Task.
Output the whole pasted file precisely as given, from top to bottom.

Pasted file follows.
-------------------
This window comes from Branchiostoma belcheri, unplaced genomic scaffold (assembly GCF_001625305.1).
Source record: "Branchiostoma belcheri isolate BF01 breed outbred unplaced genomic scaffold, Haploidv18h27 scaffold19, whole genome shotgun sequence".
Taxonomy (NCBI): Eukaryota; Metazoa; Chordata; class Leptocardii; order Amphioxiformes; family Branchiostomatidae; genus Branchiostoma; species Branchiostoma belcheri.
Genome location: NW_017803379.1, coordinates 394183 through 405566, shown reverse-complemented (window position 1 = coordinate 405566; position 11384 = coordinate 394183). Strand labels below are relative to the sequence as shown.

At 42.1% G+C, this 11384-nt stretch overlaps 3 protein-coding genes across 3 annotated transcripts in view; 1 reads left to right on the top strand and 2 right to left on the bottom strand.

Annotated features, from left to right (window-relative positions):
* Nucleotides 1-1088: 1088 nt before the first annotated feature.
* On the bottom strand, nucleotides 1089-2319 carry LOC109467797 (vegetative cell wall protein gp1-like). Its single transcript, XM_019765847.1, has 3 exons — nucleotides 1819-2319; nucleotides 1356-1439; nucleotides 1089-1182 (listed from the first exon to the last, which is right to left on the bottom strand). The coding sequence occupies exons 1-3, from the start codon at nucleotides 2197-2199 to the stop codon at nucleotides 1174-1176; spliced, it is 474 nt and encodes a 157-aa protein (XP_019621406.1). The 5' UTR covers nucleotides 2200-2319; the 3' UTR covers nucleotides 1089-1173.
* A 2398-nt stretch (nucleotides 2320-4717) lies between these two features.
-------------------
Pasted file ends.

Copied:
This window comes from Branchiostoma belcheri, unplaced genomic scaffold (assembly GCF_001625305.1).
Source record: "Branchiostoma belcheri isolate BF01 breed outbred unplaced genomic scaffold, Haploidv18h27 scaffold19, whole genome shotgun sequence".
Taxonomy (NCBI): Eukaryota; Metazoa; Chordata; class Leptocardii; order Amphioxiformes; family Branchiostomatidae; genus Branchiostoma; species Branchiostoma belcheri.
Genome location: NW_017803379.1, coordinates 394183 through 405566, shown reverse-complemented (window position 1 = coordinate 405566; position 11384 = coordinate 394183). Strand labels below are relative to the sequence as shown.

At 42.1% G+C, this 11384-nt stretch overlaps 3 protein-coding genes across 3 annotated transcripts in view; 1 reads left to right on the top strand and 2 right to left on the bottom strand.

Annotated features, from left to right (window-relative positions):
* Nucleotides 1-1088: 1088 nt before the first annotated feature.
* On the bottom strand, nucleotides 1089-2319 carry LOC109467797 (vegetative cell wall protein gp1-like). Its single transcript, XM_019765847.1, has 3 exons — nucleotides 1819-2319; nucleotides 1356-1439; nucleotides 1089-1182 (listed from the first exon to the last, which is right to left on the bottom strand). The coding sequence occupies exons 1-3, from the start codon at nucleotides 2197-2199 to the stop codon at nucleotides 1174-1176; spliced, it is 474 nt and encodes a 157-aa protein (XP_019621406.1). The 5' UTR covers nucleotides 2200-2319; the 3' UTR covers nucleotides 1089-1173.
* A 2398-nt stretch (nucleotides 2320-4717) lies between these two features.